Daily Rounds

Whether you have been working in a shelter for years or today is your first day, you have likely noticed that managing the health and wellbeing of the many animals under our care can be a daunting task. Performing daily rounds is an excellent way to keep your team informed and help ensure that every animal stays as happy and healthy as possible. This efficient method of physically observing every animal on a daily basis will facilitate decision-making, as well as each animal’s path towards adoption.

How are they helpful?

We know that shelters can be stressful environments, which can facilitate susceptibility to disease. To lend to that, animals of all ages and health statuses enter and leave our facilities on a regular basis. Daily rounds are a great way to ensure that animals are remaining healthy or are receiving and responding to treatments in a timely manner. By observing every animal every day, new illness can be detected early and in the case of infectious disease, potentially prevent shelter-wide outbreaks.

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How do you do it?

The very nature of animal sheltering requires a team effort and effective communication to ensure the successful adoption of animals entering ours shelters. Daily rounds is an essential method of not only monitoring the health of each animal, but also is an opportunity to discuss that animal’s plan with a variety of team members with a goal of expediting the path towards adoption. Although there is no right or wrong way to perform daily rounds, they are typically held at least once daily, where every animal is observed in its enclosure and a brief history of the animal is reported. The current and future status of that animal is then discussed as a team with any needed actions recorded and initiated.

Who should come?

Because of the various needs of the animals, any staff member involved in decision-making should participate in daily rounds. This may include medical staff, behavior staff, managers, directors, adoption staff, and animal control officers. Although it will typically only take a few minutes to “round” about each animal, for shelters with large populations these minutes can quickly turn into hours. Dividing team members to cover different shelter populations may be the best viable option. Any serious concerns can then be reported to the entire group at a later time.

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Is that all there really is to it?

Yes! It’s daily observation and discussion of each animal that can make all the difference in keeping the animals and shelter at their healthiest. However, you and your team decide to perform daily rounds, consider organizing your team and get started today!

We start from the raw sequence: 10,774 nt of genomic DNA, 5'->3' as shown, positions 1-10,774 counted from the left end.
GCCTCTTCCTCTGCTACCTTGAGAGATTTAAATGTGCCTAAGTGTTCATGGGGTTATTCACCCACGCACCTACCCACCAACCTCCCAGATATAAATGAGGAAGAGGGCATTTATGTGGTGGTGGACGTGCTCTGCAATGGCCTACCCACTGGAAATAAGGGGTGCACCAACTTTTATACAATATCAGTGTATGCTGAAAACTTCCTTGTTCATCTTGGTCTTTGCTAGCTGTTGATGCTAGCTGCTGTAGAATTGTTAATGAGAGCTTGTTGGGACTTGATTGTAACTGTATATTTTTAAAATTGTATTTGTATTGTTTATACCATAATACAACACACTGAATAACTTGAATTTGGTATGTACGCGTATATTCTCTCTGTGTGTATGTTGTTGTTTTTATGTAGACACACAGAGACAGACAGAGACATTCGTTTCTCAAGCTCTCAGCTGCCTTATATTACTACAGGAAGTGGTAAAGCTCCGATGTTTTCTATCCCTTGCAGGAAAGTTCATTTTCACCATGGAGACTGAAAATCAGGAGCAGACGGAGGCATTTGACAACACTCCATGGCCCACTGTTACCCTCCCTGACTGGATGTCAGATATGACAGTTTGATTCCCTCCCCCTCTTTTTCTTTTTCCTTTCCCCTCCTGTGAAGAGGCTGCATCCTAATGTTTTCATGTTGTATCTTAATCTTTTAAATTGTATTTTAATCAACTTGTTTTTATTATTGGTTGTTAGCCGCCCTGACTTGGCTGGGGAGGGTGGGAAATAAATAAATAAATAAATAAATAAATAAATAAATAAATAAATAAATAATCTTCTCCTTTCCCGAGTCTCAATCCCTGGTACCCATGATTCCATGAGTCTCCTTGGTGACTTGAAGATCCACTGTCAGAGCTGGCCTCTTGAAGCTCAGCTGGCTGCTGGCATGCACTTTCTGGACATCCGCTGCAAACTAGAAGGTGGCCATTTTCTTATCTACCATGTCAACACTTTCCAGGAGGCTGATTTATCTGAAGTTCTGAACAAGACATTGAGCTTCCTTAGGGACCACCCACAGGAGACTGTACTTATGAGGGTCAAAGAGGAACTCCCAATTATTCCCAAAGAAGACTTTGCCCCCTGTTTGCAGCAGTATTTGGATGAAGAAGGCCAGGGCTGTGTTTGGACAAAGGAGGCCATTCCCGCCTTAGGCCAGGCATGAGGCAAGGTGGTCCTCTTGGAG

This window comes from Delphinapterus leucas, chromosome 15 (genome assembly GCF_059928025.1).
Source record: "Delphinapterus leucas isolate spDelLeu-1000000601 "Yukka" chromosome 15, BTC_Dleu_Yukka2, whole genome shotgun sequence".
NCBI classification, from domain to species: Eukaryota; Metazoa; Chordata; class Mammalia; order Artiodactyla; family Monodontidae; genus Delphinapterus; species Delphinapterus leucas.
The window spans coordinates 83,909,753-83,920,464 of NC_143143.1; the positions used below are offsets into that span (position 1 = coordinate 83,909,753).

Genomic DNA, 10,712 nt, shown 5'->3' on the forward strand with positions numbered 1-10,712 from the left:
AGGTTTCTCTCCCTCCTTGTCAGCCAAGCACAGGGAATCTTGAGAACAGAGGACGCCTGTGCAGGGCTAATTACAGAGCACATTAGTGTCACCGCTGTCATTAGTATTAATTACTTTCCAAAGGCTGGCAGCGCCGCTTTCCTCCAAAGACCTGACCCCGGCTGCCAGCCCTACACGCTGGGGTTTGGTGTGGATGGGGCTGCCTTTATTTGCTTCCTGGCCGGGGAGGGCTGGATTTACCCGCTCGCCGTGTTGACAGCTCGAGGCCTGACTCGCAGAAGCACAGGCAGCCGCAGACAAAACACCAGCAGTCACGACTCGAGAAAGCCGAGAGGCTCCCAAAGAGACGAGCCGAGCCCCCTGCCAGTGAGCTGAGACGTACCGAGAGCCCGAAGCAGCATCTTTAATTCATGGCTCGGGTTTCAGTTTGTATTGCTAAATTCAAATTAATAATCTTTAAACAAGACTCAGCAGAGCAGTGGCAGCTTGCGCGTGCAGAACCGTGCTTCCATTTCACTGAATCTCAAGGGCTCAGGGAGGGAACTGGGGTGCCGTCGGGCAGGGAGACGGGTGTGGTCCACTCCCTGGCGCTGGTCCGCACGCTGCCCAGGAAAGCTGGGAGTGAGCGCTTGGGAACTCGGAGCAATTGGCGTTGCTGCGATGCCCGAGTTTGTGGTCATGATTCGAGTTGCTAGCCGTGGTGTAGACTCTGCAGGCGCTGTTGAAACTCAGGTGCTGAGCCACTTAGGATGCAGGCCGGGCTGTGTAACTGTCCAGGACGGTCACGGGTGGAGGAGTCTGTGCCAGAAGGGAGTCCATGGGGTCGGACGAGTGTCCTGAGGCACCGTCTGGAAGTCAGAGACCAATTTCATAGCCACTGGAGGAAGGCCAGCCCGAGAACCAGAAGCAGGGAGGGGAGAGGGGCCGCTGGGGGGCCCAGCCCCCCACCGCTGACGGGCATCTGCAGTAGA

Don’t Be A Martyr

guy sneezingOne of the top priorities of shelter staff is the prevention of illness and spread of disease among the shelter population. Strong emphasis is put on cleaning and disinfection, personal protection equipment, low-stress environments, and safe animal handling. But when considering the shelter population, most staff fail to make the same commitment to keeping themselves healthy as they do for the animals. This is particularly devastating for shelters that are already understaffed and then have to deal with a human outbreak of the cold and flu virus.

According to Gallup, for December 2014 the daily cold and flu reports averaged 4% and 11% of Americans respectively – the highest since 2008 when Gallup first started tracking them. To add insult to injury, the flu vaccine is only 18% effective this year according to the CDC. This year the H3N2 flu virus has been predominant prompting experts to suspect that this year’s flu season could be characterized as severe. H3N2 viruses were predominant during 2011-2012, 2007-2008, and 2003-2004 – the three seasons with the highest mortality rate in the past decade.

So how do we prevent ourselves from getting sick? The simple precautions doctors have been telling us for years still hold true today. swine-flu-mask-for-cat-011813

No touchy: Avoid people who are sick and wash your hands. Shaking hands or touching things used by infected people then touching your eyes or mouth will pretty much guarantee transmission. So sing Happy Birthday to yourself while washing and wash often.

Sleep well, eat well, and get plenty of exercise: Obviously this is the key to good health not just in flu season, but every season.

Vaccinate yourself: Despite it’s low efficacy this year, the flu vaccine can lessen the severity of symptoms. Also, the more people vaccinated the more it leads to herd immunity.

Stay home: If you do get hit with a virus, do yourself and co-workers a favor and stay home. Most people find this the hardest to abide by. They see the short term difficulties of fellow staff members getting all the work done. But in the long run it will be a lot more beneficial to have just one person out sick than the entire staff at some point.

Long story short, don’t be a martyr. The shelter will run without you for a couple of days while you get better.

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